A fascinating and beautifully illustrated volume that explains what street trees tell us about humanity's changing relationship with nature and the city

"A deep . . . dive into urban society's need for-and relationship with-trees that sought to return the natural world to the concrete jungle."-Adrian Higgins, Washington Post

Winner of the Foundation for Landscape Studies' 2019 John Brinckerhoff Jackson Prize

Today, cities around the globe are planting street trees to mitigate the effects of climate change. However, as landscape historian Sonja Dumpelmann explains, the planting of street trees in cities to serve specific functions is not a new phenomenon.…

Nature Obscura

By Kelly Brenner,

Book cover of Nature Obscura: A City's Hidden Natural World

From microscopic tardigrades in the moss on her roof to a cacophony of crows in an Ikea parking lot, Brenner finds teeming nonhuman life in the most overlooked urban spaces of her Seattle hometown. Her pocket-sized safaris combine personal discovery and well-researched investigations into history, science, and policy. Most importantly, by shifting our vision to see all the non-human life that is already here, Brenner gives her readers an accessible, everyday antidote to the supposed “nature deficit” of cities.

Nature Obscura

By Kelly Brenner,

Why should I read it?

1 author picked Nature Obscura as one of their favorite books, and they share why you should read it.

What is this book about?

2021 PNBA Book Awards finalist
2021 Washington State Book Awards finalist
With wonder and a sense of humor, Nature Obscura author Kelly Brenner aims to help us rediscover our connection to the natural world that is just outside our front door--we just need to know where to look.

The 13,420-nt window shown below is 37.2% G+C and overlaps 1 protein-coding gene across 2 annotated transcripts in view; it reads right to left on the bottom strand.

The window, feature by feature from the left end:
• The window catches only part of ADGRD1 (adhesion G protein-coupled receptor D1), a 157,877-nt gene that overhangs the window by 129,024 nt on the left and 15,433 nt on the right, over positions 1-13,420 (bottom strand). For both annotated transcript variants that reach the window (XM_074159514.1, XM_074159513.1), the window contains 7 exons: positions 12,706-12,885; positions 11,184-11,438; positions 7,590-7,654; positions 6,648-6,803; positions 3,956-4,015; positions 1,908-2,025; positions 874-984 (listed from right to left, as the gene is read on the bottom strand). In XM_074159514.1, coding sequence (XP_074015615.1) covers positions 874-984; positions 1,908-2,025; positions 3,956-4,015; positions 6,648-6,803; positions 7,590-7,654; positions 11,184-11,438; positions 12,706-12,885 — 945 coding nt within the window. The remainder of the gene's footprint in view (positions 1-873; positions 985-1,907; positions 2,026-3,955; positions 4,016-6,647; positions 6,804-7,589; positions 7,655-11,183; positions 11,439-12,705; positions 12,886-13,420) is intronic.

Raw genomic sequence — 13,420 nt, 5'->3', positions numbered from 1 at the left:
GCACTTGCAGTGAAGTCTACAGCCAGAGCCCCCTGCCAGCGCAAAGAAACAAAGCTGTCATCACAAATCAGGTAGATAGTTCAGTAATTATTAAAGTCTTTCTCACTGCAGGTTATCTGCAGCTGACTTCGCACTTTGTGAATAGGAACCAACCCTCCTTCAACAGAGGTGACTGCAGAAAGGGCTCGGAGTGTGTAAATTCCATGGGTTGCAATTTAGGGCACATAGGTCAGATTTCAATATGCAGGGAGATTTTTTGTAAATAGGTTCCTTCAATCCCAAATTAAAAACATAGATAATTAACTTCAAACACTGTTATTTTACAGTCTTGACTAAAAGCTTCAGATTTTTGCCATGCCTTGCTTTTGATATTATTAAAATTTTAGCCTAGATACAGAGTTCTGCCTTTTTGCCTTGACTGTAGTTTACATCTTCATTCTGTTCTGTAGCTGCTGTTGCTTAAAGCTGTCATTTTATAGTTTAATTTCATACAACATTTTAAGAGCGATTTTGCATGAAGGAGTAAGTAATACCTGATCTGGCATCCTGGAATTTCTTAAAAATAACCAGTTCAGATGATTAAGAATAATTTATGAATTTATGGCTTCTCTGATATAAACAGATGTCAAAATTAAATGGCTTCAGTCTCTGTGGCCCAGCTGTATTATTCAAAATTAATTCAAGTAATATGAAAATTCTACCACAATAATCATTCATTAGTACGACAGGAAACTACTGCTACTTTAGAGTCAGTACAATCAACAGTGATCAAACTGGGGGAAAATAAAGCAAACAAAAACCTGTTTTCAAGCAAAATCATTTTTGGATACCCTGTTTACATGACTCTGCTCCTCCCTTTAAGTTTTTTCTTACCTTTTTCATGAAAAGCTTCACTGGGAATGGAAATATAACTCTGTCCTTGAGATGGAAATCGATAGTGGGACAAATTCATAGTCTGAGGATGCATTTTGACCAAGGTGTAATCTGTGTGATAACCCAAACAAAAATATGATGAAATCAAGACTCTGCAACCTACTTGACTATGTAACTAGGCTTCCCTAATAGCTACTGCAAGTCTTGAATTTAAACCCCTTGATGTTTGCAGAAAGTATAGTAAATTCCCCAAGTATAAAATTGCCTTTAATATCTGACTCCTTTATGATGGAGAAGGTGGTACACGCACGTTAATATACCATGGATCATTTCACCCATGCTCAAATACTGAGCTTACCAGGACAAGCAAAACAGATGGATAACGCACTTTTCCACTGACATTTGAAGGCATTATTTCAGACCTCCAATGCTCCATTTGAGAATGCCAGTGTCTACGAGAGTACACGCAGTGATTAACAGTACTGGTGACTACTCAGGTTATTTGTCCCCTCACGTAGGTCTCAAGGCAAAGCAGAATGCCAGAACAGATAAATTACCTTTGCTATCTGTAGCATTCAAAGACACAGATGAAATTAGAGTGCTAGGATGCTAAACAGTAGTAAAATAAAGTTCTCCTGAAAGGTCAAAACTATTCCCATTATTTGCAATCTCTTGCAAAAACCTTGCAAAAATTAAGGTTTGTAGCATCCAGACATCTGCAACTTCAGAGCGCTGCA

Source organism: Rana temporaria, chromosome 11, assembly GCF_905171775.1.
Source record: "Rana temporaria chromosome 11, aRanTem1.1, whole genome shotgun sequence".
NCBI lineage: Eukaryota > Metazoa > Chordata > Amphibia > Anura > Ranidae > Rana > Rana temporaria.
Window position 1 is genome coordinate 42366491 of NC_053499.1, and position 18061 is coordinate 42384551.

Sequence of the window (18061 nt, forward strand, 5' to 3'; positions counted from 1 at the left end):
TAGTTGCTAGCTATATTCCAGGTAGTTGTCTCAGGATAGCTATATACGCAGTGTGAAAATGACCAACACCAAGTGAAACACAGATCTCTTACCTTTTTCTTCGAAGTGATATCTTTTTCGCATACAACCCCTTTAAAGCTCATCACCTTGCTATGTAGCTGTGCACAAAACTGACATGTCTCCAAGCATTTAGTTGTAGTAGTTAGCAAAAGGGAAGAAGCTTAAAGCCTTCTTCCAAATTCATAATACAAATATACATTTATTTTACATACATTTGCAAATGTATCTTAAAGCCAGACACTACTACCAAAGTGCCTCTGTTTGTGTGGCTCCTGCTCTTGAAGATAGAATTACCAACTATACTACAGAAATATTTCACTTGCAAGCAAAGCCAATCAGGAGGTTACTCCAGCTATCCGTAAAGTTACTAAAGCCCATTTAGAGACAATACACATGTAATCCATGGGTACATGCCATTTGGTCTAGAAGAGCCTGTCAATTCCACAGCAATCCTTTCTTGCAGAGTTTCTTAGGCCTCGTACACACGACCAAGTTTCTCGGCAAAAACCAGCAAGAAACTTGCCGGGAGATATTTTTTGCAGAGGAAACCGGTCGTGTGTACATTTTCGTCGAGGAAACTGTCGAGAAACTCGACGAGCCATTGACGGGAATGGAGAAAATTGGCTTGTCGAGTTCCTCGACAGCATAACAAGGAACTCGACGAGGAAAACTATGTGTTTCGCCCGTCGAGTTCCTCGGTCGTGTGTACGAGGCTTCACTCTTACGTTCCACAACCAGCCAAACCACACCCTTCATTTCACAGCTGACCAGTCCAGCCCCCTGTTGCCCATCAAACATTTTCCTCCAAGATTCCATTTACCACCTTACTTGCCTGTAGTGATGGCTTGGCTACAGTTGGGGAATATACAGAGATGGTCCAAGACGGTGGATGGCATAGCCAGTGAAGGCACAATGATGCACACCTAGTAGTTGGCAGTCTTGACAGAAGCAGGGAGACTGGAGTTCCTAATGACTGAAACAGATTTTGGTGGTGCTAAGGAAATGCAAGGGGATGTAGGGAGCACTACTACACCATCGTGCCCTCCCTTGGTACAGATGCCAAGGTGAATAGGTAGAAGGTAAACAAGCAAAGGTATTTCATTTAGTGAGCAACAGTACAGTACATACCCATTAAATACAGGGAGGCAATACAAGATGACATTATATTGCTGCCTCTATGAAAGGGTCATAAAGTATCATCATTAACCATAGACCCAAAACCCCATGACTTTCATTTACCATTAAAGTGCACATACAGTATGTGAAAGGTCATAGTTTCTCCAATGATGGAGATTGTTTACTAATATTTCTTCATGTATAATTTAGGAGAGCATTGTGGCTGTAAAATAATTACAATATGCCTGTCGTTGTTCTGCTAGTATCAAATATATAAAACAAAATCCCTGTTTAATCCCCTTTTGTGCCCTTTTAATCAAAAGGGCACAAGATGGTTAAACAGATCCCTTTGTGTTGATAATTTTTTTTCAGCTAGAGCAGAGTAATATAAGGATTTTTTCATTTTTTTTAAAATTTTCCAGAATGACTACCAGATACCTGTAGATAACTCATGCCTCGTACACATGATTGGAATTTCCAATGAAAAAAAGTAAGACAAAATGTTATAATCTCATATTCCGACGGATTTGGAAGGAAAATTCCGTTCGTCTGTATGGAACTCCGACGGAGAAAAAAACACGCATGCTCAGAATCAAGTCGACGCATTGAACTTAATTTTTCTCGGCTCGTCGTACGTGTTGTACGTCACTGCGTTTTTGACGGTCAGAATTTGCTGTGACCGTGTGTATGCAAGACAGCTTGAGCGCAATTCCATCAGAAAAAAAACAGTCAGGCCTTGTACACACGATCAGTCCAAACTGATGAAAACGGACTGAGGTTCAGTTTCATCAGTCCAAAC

Through explorations of a rich and varied urban landscape, Brenner reveals the complex micro-habitats and surprising nature found in the middle of a city. In her hometown of Seattle, which has plowed down hills, cut through the land to connect fresh- and saltwater, and paved over much of the rest, she exposes…

Motor City Green

By Joseph Stanhope Cialdella,

Book cover of Motor City Green: A Century of Landscapes and Environmentalism in Detroit

Nature takes on different meanings in the landscape of the post-industrial city. On a city block in the middle of a shrinking city, the return of green space can signify abandonment, disinvestment, and decay instead of healing, flourishing, or balance. Cialdella brings much needed nuance and historical context to the place of nature in postindustrial Detroit, providing a wider range of stories about the ways in which gardens and green, from the wide expanse of Belle Isle to urban potato patches and backyard sunflowers, have helped connect communities to the city and each other. Nature in the city doesn’t replace people; it helps them flourish.

Motor City Green

By Joseph Stanhope Cialdella,

Why should I read it?

1 author picked Motor City Green as one of their favorite books, and they share why you should read it.

What is this book about?